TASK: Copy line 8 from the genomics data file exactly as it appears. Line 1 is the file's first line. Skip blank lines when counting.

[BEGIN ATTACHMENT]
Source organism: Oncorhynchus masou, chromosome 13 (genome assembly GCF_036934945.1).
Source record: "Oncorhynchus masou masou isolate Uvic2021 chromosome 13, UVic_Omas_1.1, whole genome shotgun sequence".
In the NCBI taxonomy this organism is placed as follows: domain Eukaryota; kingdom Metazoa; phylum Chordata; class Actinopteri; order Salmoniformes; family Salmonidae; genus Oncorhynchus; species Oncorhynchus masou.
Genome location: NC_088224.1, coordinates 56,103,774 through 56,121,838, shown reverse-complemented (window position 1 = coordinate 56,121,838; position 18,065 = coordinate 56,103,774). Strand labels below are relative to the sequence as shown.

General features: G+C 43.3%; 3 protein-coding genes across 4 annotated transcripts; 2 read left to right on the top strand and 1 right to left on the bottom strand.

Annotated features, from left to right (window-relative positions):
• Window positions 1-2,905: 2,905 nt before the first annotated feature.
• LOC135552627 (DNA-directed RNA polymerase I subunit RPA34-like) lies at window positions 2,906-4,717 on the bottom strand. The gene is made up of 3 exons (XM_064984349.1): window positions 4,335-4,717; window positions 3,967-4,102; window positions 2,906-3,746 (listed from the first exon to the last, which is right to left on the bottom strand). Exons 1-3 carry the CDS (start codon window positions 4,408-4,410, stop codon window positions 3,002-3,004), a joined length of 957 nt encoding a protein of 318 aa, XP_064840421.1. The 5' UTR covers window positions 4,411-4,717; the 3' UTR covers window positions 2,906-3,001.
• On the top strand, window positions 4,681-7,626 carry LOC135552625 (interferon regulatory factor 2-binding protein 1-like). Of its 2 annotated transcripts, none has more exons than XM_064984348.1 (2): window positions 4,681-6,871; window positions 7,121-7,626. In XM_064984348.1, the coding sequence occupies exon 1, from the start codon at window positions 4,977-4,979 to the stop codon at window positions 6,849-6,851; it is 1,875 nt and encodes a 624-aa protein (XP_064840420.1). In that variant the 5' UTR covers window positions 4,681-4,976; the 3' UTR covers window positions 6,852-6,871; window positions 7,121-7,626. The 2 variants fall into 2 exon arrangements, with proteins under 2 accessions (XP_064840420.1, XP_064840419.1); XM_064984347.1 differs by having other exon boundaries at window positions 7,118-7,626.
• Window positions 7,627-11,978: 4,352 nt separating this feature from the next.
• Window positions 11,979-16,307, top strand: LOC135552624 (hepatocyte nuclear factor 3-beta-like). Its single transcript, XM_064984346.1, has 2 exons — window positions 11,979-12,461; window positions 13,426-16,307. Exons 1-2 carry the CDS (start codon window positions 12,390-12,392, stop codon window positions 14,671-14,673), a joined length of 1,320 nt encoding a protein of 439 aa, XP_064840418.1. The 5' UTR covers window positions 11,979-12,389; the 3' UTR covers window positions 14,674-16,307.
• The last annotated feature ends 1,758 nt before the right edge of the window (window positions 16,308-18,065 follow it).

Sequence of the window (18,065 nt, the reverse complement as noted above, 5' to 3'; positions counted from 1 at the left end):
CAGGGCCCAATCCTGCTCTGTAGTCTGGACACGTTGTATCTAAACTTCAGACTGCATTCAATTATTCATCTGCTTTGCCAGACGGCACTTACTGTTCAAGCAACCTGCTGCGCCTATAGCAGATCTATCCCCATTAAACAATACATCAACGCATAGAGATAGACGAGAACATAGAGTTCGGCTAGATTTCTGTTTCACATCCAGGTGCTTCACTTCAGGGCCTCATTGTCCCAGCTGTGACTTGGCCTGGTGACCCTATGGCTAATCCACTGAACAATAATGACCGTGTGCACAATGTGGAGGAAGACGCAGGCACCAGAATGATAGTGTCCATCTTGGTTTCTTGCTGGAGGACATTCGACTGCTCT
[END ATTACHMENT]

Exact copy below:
• LOC135552627 (DNA-directed RNA polymerase I subunit RPA34-like) lies at window positions 2,906-4,717 on the bottom strand. The gene is made up of 3 exons (XM_064984349.1): window positions 4,335-4,717; window positions 3,967-4,102; window positions 2,906-3,746 (listed from the first exon to the last, which is right to left on the bottom strand). Exons 1-3 carry the CDS (start codon window positions 4,408-4,410, stop codon window positions 3,002-3,004), a joined length of 957 nt encoding a protein of 318 aa, XP_064840421.1. The 5' UTR covers window positions 4,411-4,717; the 3' UTR covers window positions 2,906-3,001.